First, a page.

Three environmental organisations are suing BNP Paribas, the eurozone's biggest bank, for its financing of fossil fuel polluters.
The three advocacy groups - Oxfam, Friends of the Earth and Notre Affaire à Tous - claim that BNP Paribas’ loans to oil and gas majors breach a legally binding duty to ensure its activities do not harm the planet.
The lawsuit marks the first time a commercial bank has been sued over its fossil fuel lending.
"BNP Paribas continues to write new blank cheques to the largest fossil fuel companies without setting any conditions for an oil-free, gas-free ecological transition," said Alexandre Poidatz, advocacy officer at Oxfam France.
Why are environmental groups suing BNP Paribas?
To prevent catastrophic global heating, society must rapidly decarbonise.
According to the GLOBAL Carbon project, we have 380 billion tonnes of CO2 left in the global carbon budget.
This is the amount of carbon dioxide we can release and still have a 50 per cent chance of avoiding 1.5 degrees of warming.
Global greenhouse gas emissions reached 58 billion tonnes in 2022 alone - largely driven by fossil fuel extraction and consumption.
Legal activism is an increasingly popular move for campaigners as they seek to push companies to move faster in the shift to a low-carbon economy and to hold laggards to account.
The case against BNP is part of a number of legal attacks taking place, targeting different laws and organisations ranging from Air France-KLM's Dutch branch to Shell, TotalEnergies and even the French state.
Does France require companies to identify environmental risk?
The case is based on a French law adopted in 2017 that requires companies to draft so-called environmental damage vigilance plans. No court in France has yet forced a firm to change its ways on the basis of this law.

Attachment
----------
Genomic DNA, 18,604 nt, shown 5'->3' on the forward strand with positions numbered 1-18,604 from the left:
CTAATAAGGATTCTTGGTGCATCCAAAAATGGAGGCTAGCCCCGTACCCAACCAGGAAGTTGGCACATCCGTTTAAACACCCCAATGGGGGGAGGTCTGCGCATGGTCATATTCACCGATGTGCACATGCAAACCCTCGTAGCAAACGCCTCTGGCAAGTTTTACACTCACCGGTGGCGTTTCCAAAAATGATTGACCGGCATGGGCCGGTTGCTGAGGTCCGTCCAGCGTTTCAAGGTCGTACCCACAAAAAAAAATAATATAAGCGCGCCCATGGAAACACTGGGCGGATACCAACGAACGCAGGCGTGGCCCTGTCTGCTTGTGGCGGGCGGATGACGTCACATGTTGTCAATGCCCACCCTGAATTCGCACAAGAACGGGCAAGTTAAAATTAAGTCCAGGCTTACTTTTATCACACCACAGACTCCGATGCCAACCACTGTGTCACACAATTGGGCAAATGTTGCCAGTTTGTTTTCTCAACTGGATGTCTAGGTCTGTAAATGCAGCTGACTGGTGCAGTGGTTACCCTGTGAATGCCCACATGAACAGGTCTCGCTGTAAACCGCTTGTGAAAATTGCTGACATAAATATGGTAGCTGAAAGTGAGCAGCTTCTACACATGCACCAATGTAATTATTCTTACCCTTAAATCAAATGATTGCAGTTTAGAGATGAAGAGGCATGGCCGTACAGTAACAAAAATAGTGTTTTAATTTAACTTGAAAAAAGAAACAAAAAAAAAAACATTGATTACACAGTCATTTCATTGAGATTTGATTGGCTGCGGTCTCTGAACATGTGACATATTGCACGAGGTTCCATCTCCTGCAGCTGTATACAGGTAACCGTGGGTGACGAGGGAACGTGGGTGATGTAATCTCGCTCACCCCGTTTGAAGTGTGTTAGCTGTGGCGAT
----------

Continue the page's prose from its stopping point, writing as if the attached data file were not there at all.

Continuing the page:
A much-awaited ruling in a similar case against TotalEnergies - a top banking client of BNP's - is expected early next week.
The three NGOs said their legal approach against BNP is modelled after a historic lawsuit in the Netherlands against Shell, which in 2021 was forced by a Dutch court to drastically reduce the greenhouse gas emissions of its global operations to be brought in line with science-based climate assessments.
The groups claim that while BNP does not directly finance such projects, its general extension of credit allows it to make climate-friendly claims, such as joining the Net Zero Banking Alliance, while continuing to support potentially damaging projects via its banking clients.
In a statement sent to Reuters, BNP said that it could not stop all fossil-fuel financing right away.
"We're convinced that the ecological transition is the only viable path for the future of our economies," it said.
"We are focused on our fossil-fuel exit path, accelerating financing for renewable energies and supporting our customers, without whom the transition cannot be made."